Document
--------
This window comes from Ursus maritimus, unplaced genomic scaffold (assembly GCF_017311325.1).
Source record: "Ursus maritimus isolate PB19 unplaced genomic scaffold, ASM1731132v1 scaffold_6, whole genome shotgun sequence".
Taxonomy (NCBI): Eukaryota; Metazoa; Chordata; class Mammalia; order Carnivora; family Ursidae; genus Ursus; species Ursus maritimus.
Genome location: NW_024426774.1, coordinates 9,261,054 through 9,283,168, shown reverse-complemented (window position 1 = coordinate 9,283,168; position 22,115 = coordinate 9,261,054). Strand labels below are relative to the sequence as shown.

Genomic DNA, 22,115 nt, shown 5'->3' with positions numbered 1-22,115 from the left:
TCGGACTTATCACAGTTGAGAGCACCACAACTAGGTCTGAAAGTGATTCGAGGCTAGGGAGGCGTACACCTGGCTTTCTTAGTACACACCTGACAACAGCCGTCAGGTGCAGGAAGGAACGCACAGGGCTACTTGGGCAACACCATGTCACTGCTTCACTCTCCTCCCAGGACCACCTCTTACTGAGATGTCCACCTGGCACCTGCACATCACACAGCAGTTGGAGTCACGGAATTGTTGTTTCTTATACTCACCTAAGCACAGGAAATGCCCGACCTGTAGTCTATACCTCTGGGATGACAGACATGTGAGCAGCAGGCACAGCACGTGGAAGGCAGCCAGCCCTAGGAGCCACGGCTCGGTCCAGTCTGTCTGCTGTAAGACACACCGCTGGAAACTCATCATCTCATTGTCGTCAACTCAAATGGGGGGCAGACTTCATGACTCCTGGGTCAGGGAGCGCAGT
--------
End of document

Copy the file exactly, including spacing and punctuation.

This window comes from Ursus maritimus, unplaced genomic scaffold (assembly GCF_017311325.1).
Source record: "Ursus maritimus isolate PB19 unplaced genomic scaffold, ASM1731132v1 scaffold_6, whole genome shotgun sequence".
Taxonomy (NCBI): Eukaryota; Metazoa; Chordata; class Mammalia; order Carnivora; family Ursidae; genus Ursus; species Ursus maritimus.
Genome location: NW_024426774.1, coordinates 9,261,054 through 9,283,168, shown reverse-complemented (window position 1 = coordinate 9,283,168; position 22,115 = coordinate 9,261,054). Strand labels below are relative to the sequence as shown.

Genomic DNA, 22,115 nt, shown 5'->3' with positions numbered 1-22,115 from the left:
TCGGACTTATCACAGTTGAGAGCACCACAACTAGGTCTGAAAGTGATTCGAGGCTAGGGAGGCGTACACCTGGCTTTCTTAGTACACACCTGACAACAGCCGTCAGGTGCAGGAAGGAACGCACAGGGCTACTTGGGCAACACCATGTCACTGCTTCACTCTCCTCCCAGGACCACCTCTTACTGAGATGTCCACCTGGCACCTGCACATCACACAGCAGTTGGAGTCACGGAATTGTTGTTTCTTATACTCACCTAAGCACAGGAAATGCCCGACCTGTAGTCTATACCTCTGGGATGACAGACATGTGAGCAGCAGGCACAGCACGTGGAAGGCAGCCAGCCCTAGGAGCCACGGCTCGGTCCAGTCTGTCTGCTGTAAGACACACCGCTGGAAACTCATCATCTCATTGTCGTCAACTCAAATGGGGGGCAGACTTCATGACTCCTGGGTCAGGGAGCGCAGT